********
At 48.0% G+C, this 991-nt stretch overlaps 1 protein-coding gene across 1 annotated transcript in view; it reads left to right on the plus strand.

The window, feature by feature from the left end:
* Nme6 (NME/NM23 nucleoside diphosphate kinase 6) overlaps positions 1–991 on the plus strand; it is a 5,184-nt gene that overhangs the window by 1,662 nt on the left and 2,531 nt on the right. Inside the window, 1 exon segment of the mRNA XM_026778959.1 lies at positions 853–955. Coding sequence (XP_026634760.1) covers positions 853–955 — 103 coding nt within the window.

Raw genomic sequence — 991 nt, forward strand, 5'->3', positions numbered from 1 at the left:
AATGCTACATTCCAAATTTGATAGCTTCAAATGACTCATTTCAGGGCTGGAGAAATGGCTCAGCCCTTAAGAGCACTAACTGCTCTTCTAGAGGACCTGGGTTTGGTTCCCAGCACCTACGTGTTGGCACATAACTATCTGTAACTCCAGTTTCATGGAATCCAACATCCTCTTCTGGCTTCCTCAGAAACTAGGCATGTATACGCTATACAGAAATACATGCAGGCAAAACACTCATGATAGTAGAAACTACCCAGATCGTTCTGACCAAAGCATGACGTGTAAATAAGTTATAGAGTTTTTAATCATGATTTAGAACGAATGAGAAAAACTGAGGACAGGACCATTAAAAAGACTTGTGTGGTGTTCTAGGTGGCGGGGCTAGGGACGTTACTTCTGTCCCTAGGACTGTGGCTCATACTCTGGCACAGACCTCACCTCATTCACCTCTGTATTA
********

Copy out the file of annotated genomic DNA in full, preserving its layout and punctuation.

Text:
At 48.0% G+C, this 991-nt stretch overlaps 1 protein-coding gene across 1 annotated transcript in view; it reads left to right on the plus strand.

The window, feature by feature from the left end:
* Nme6 (NME/NM23 nucleoside diphosphate kinase 6) overlaps positions 1–991 on the plus strand; it is a 5,184-nt gene that overhangs the window by 1,662 nt on the left and 2,531 nt on the right. Inside the window, 1 exon segment of the mRNA XM_026778959.1 lies at positions 853–955. Coding sequence (XP_026634760.1) covers positions 853–955 — 103 coding nt within the window.

Raw genomic sequence — 991 nt, forward strand, 5'->3', positions numbered from 1 at the left:
AATGCTACATTCCAAATTTGATAGCTTCAAATGACTCATTTCAGGGCTGGAGAAATGGCTCAGCCCTTAAGAGCACTAACTGCTCTTCTAGAGGACCTGGGTTTGGTTCCCAGCACCTACGTGTTGGCACATAACTATCTGTAACTCCAGTTTCATGGAATCCAACATCCTCTTCTGGCTTCCTCAGAAACTAGGCATGTATACGCTATACAGAAATACATGCAGGCAAAACACTCATGATAGTAGAAACTACCCAGATCGTTCTGACCAAAGCATGACGTGTAAATAAGTTATAGAGTTTTTAATCATGATTTAGAACGAATGAGAAAAACTGAGGACAGGACCATTAAAAAGACTTGTGTGGTGTTCTAGGTGGCGGGGCTAGGGACGTTACTTCTGTCCCTAGGACTGTGGCTCATACTCTGGCACAGACCTCACCTCATTCACCTCTGTATTA